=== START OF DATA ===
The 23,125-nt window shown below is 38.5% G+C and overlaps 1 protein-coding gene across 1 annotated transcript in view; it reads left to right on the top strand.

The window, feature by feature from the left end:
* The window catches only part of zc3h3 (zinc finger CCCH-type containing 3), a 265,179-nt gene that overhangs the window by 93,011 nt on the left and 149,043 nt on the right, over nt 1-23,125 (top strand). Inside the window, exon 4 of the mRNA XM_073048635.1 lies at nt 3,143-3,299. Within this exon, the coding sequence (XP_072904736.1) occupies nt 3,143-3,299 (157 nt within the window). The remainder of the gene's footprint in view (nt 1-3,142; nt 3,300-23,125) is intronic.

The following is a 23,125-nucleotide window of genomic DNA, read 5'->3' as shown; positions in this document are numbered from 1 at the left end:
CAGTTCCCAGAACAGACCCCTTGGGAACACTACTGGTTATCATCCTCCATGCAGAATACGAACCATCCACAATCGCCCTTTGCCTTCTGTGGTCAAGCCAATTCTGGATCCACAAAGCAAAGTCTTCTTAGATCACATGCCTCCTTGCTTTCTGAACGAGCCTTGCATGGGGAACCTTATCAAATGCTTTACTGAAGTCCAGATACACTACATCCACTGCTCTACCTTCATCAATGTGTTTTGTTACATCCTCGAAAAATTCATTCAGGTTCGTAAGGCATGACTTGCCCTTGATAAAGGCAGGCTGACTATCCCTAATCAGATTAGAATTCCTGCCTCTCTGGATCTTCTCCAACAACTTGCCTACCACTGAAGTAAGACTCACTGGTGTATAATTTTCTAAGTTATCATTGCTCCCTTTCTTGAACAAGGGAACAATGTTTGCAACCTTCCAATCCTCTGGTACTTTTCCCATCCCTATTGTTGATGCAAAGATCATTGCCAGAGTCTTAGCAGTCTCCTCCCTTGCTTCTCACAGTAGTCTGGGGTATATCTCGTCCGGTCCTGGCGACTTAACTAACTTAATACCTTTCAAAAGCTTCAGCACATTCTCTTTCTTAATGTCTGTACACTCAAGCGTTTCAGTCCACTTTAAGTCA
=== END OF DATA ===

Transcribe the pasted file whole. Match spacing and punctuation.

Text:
The 23,125-nt window shown below is 38.5% G+C and overlaps 1 protein-coding gene across 1 annotated transcript in view; it reads left to right on the top strand.

The window, feature by feature from the left end:
* The window catches only part of zc3h3 (zinc finger CCCH-type containing 3), a 265,179-nt gene that overhangs the window by 93,011 nt on the left and 149,043 nt on the right, over nt 1-23,125 (top strand). Inside the window, exon 4 of the mRNA XM_073048635.1 lies at nt 3,143-3,299. Within this exon, the coding sequence (XP_072904736.1) occupies nt 3,143-3,299 (157 nt within the window). The remainder of the gene's footprint in view (nt 1-3,142; nt 3,300-23,125) is intronic.

The following is a 23,125-nucleotide window of genomic DNA, read 5'->3' as shown; positions in this document are numbered from 1 at the left end:
CAGTTCCCAGAACAGACCCCTTGGGAACACTACTGGTTATCATCCTCCATGCAGAATACGAACCATCCACAATCGCCCTTTGCCTTCTGTGGTCAAGCCAATTCTGGATCCACAAAGCAAAGTCTTCTTAGATCACATGCCTCCTTGCTTTCTGAACGAGCCTTGCATGGGGAACCTTATCAAATGCTTTACTGAAGTCCAGATACACTACATCCACTGCTCTACCTTCATCAATGTGTTTTGTTACATCCTCGAAAAATTCATTCAGGTTCGTAAGGCATGACTTGCCCTTGATAAAGGCAGGCTGACTATCCCTAATCAGATTAGAATTCCTGCCTCTCTGGATCTTCTCCAACAACTTGCCTACCACTGAAGTAAGACTCACTGGTGTATAATTTTCTAAGTTATCATTGCTCCCTTTCTTGAACAAGGGAACAATGTTTGCAACCTTCCAATCCTCTGGTACTTTTCCCATCCCTATTGTTGATGCAAAGATCATTGCCAGAGTCTTAGCAGTCTCCTCCCTTGCTTCTCACAGTAGTCTGGGGTATATCTCGTCCGGTCCTGGCGACTTAACTAACTTAATACCTTTCAAAAGCTTCAGCACATTCTCTTTCTTAATGTCTGTACACTCAAGCGTTTCAGTCCACTTTAAGTCA